This Old-School Barbecue Joint Is Known for Its Steaks... and Whip-Cracking

This Old-School Barbecue Joint Is Known for Its Steaks... and Whip-Cracking

Why you should care

Because it’s a whip-cracking — and … hugging — good time.

The dessert menu at Cape Town’s Bar-B-Que Steakhouse is basic, but if you’re not feeling like something sweet — and if you ask nicely — chef and owner Marius Strauss will crack his kudu-and-bushbuck hide bullwhip for you. His copper bangles glinting in the headlights on always-busy Voortrekker Road, he’ll deftly maneuver the 10-foot strip of hide, sending earsplitting cracks into the grimy night sky. If you’re really lucky, he may even let you have a go.

Wedged between a bridal hire spot and a lawnmower hospital, Bar-B-Que Steakhouse has been serving up steaks, ribs and schnitzels since 1969. The 70-seat restaurant has a reputation for massive portions (“I always give big people a little extra,” says Strauss.) and even huger welcomes — Strauss makes a point of sitting down at every table for a chat, and he talks of “friends” not “customers.”

That said, its dimly lit, wood-paneled interior is a monument to a chapter of South African history that many are trying to forget. The much-maligned old South African flag near the entrance gets quite a lot of flak on TripAdvisor, but Strauss says it “means fokol” to him and should be seen in context. The restaurant is chock-a-block with historical artifacts from the Great Trek, the Boer War and even Robben Island — most of which were there already when Strauss bought the place — in 1989!

The ladies’ ribs ($10), are big enough to down most rugby forwards.

Not that Bar-B-Que’s 2,000 monthly covers are complaining. The consistent quality of the food (Strauss grills every single dish himself — apart from the salads, which he says are “not food” — and boasts that his chip oil is “the cleanest in Cape Town”) coupled with his legendary hospitality means that dinner bookings are essential. Dining at the Bar-B-Que “has become a bit of a ritual for me,” says longtime regular Antony Schneider, who explains that it’s about a lot more than just the food: “It’s great to go somewhere with no pretense.”

The menu — almost as long as the bullwhip — includes quite a bit of seafood (calamari, fish, mussels) and a couple of veggie options (crumbed mushrooms, those salads), but most folks come here for the meat — and the cloyingly good sauces that smother it. The ladies’ ribs ($10) are big enough to down most rugby forwards, and the monkey gland rump ($13 for at least 300 grams of dry-aged SA beef smothered in a tangy tomato and chutney sauce) is a true South African classic. All meals come with fries, rice or a baked potato — and a mandatory dollop of sweet pumpkin. And a half-liter carafe of the surprisingly smooth house red will set you back only $4.50.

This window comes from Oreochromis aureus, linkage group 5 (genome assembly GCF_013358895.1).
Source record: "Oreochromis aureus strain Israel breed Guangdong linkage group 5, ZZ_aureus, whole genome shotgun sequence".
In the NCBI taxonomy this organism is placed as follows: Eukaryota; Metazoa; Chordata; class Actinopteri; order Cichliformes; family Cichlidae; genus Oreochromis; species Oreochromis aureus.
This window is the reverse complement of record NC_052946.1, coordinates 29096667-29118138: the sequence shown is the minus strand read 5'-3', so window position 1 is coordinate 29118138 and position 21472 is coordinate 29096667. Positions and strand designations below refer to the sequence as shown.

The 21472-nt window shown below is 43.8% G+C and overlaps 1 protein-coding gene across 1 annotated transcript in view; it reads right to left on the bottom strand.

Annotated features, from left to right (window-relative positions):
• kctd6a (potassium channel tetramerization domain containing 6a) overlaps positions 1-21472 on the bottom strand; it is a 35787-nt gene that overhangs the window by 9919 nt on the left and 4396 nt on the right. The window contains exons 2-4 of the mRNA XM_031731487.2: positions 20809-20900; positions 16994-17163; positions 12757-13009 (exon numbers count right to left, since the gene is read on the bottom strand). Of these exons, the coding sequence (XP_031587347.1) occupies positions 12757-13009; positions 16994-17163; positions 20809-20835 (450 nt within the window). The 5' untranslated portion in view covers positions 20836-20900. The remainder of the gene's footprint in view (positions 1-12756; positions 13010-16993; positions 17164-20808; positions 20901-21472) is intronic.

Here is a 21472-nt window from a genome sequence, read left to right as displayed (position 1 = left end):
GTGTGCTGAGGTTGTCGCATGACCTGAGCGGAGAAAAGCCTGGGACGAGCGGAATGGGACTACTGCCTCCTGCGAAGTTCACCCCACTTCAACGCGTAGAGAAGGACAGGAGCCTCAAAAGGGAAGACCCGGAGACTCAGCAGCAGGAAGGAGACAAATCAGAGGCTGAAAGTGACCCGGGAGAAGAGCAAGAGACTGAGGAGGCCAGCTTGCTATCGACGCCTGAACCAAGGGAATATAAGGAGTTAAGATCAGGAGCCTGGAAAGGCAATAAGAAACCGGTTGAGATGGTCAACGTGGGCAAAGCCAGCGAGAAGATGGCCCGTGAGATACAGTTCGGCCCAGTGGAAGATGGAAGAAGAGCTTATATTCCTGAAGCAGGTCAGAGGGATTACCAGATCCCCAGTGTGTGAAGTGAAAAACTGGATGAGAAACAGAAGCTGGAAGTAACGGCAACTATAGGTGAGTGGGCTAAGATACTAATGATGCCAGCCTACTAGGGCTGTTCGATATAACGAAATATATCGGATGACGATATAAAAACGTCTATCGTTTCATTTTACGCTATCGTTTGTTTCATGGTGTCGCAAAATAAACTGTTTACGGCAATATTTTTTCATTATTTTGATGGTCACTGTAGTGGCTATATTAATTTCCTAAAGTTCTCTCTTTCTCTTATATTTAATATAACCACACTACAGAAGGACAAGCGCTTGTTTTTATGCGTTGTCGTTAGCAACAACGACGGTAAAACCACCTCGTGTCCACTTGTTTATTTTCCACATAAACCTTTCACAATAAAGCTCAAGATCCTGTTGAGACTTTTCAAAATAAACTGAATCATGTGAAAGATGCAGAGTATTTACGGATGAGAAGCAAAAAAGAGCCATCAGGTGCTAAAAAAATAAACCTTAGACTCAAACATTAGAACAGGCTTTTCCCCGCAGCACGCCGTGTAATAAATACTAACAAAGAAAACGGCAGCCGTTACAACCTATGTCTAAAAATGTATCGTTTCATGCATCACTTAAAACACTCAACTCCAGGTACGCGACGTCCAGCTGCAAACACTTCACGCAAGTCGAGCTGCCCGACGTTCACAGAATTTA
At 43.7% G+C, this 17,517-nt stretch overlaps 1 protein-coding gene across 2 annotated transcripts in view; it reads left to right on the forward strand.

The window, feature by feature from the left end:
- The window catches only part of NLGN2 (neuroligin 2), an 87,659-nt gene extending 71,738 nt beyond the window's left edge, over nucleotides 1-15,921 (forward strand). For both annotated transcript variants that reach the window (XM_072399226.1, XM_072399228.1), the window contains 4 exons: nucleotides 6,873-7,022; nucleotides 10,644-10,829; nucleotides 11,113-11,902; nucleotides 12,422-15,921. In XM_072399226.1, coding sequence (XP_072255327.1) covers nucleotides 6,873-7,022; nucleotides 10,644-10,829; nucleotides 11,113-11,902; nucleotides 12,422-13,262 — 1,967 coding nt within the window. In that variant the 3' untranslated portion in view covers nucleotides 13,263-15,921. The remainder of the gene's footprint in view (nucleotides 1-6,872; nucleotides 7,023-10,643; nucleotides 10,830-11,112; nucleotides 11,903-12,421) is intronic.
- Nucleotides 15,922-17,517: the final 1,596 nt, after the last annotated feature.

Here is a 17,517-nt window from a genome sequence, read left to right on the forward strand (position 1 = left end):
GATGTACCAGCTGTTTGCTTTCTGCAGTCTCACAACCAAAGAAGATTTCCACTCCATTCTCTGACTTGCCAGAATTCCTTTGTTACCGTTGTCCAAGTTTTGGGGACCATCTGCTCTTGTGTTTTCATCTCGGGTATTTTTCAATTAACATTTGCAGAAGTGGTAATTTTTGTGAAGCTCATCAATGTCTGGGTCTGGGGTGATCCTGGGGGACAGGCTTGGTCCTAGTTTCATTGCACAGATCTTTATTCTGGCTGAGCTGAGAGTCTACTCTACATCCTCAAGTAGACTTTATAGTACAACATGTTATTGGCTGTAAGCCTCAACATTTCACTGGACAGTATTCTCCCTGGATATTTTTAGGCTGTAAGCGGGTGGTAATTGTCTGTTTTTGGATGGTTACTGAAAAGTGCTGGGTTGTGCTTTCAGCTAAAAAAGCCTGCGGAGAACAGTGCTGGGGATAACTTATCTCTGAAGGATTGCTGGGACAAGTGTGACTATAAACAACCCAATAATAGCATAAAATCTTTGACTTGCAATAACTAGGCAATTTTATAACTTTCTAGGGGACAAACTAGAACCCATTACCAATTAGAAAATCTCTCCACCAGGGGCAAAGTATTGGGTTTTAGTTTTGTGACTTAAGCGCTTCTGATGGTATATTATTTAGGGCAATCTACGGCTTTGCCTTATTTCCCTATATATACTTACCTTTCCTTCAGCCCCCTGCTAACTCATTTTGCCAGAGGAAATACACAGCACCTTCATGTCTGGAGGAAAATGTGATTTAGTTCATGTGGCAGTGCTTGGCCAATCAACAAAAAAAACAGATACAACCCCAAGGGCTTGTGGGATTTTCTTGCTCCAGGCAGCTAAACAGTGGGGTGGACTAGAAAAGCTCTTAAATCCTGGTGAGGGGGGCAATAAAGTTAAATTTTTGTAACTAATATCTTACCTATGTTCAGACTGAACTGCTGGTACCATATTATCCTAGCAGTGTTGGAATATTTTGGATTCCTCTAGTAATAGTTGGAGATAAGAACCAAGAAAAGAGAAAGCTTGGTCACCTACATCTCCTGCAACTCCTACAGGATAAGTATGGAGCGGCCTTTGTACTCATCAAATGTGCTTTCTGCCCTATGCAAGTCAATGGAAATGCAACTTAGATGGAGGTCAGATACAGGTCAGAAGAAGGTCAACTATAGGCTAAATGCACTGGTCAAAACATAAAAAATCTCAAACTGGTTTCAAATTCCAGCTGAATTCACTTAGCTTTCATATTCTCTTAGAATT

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Marius Strauss cracking his whip.

Source DNA Photography

Schnitzel lovers can choose from an array of toppings ranging from simple to audacious. The sliced banana, ham and hot cheddar cheese on the Copacabana are probably a bridge too far for most. But that’s precisely the point — dining at the Bar-B-Que Steakhouse is all about abandoning your comfort zone. As Strauss always says, “On a bad gravel road, never ever swerve for a rabbit.”

Go There: Bar-B-Que Steakhouse

  • Location: The Bar-B-Que Steakhouse is in a grimy but perfectly safe part of town about 10 miles from the city center. An Uber will set you back around $17. Map.
  • Hours: Open for lunch Tuesdays to Fridays (12 p.m. to 2:30 p.m.) and dinner Tuesdays to Saturdays (6:15 p.m. until late).
  • Pro Tip: The Namaqualand Special ($23) is advertised as “1 kilogram rump for the very hungry,” but it usually weighs closer to 1.3 kilograms, according to Strauss.

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